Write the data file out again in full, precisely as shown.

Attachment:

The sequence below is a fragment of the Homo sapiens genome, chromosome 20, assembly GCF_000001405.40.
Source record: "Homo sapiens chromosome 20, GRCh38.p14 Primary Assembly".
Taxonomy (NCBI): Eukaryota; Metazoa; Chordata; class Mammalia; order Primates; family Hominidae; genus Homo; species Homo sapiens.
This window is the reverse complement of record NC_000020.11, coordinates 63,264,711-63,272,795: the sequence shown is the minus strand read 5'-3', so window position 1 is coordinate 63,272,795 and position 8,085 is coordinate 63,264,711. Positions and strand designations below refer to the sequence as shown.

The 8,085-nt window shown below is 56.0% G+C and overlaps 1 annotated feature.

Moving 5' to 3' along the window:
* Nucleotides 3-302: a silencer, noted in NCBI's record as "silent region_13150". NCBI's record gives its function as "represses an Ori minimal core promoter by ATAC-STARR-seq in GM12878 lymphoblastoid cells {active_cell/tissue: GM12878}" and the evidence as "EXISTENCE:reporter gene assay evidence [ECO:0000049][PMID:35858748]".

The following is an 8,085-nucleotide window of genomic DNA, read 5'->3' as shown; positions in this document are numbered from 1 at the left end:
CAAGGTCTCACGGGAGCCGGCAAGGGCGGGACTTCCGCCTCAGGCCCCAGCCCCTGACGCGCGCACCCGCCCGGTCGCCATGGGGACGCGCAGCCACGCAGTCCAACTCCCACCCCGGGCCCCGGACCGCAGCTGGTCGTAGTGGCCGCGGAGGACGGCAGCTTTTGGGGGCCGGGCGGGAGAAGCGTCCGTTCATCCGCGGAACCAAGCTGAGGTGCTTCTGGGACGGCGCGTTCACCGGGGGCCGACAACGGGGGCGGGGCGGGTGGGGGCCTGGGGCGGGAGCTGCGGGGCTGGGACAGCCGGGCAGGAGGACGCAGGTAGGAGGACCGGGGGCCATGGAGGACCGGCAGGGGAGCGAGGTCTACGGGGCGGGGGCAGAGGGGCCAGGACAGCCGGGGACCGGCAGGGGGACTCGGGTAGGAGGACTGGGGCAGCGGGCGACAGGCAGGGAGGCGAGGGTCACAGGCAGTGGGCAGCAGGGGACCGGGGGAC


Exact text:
The sequence below is a fragment of the Homo sapiens genome, chromosome 20, assembly GCF_000001405.40.
Source record: "Homo sapiens chromosome 20, GRCh38.p14 Primary Assembly".
Taxonomy (NCBI): Eukaryota; Metazoa; Chordata; class Mammalia; order Primates; family Hominidae; genus Homo; species Homo sapiens.
This window is the reverse complement of record NC_000020.11, coordinates 63,264,711-63,272,795: the sequence shown is the minus strand read 5'-3', so window position 1 is coordinate 63,272,795 and position 8,085 is coordinate 63,264,711. Positions and strand designations below refer to the sequence as shown.

The 8,085-nt window shown below is 56.0% G+C and overlaps 1 annotated feature.

Moving 5' to 3' along the window:
* Nucleotides 3-302: a silencer, noted in NCBI's record as "silent region_13150". NCBI's record gives its function as "represses an Ori minimal core promoter by ATAC-STARR-seq in GM12878 lymphoblastoid cells {active_cell/tissue: GM12878}" and the evidence as "EXISTENCE:reporter gene assay evidence [ECO:0000049][PMID:35858748]".

The following is an 8,085-nucleotide window of genomic DNA, read 5'->3' as shown; positions in this document are numbered from 1 at the left end:
CAAGGTCTCACGGGAGCCGGCAAGGGCGGGACTTCCGCCTCAGGCCCCAGCCCCTGACGCGCGCACCCGCCCGGTCGCCATGGGGACGCGCAGCCACGCAGTCCAACTCCCACCCCGGGCCCCGGACCGCAGCTGGTCGTAGTGGCCGCGGAGGACGGCAGCTTTTGGGGGCCGGGCGGGAGAAGCGTCCGTTCATCCGCGGAACCAAGCTGAGGTGCTTCTGGGACGGCGCGTTCACCGGGGGCCGACAACGGGGGCGGGGCGGGTGGGGGCCTGGGGCGGGAGCTGCGGGGCTGGGACAGCCGGGCAGGAGGACGCAGGTAGGAGGACCGGGGGCCATGGAGGACCGGCAGGGGAGCGAGGTCTACGGGGCGGGGGCAGAGGGGCCAGGACAGCCGGGGACCGGCAGGGGGACTCGGGTAGGAGGACTGGGGCAGCGGGCGACAGGCAGGGAGGCGAGGGTCACAGGCAGTGGGCAGCAGGGGACCGGGGGAC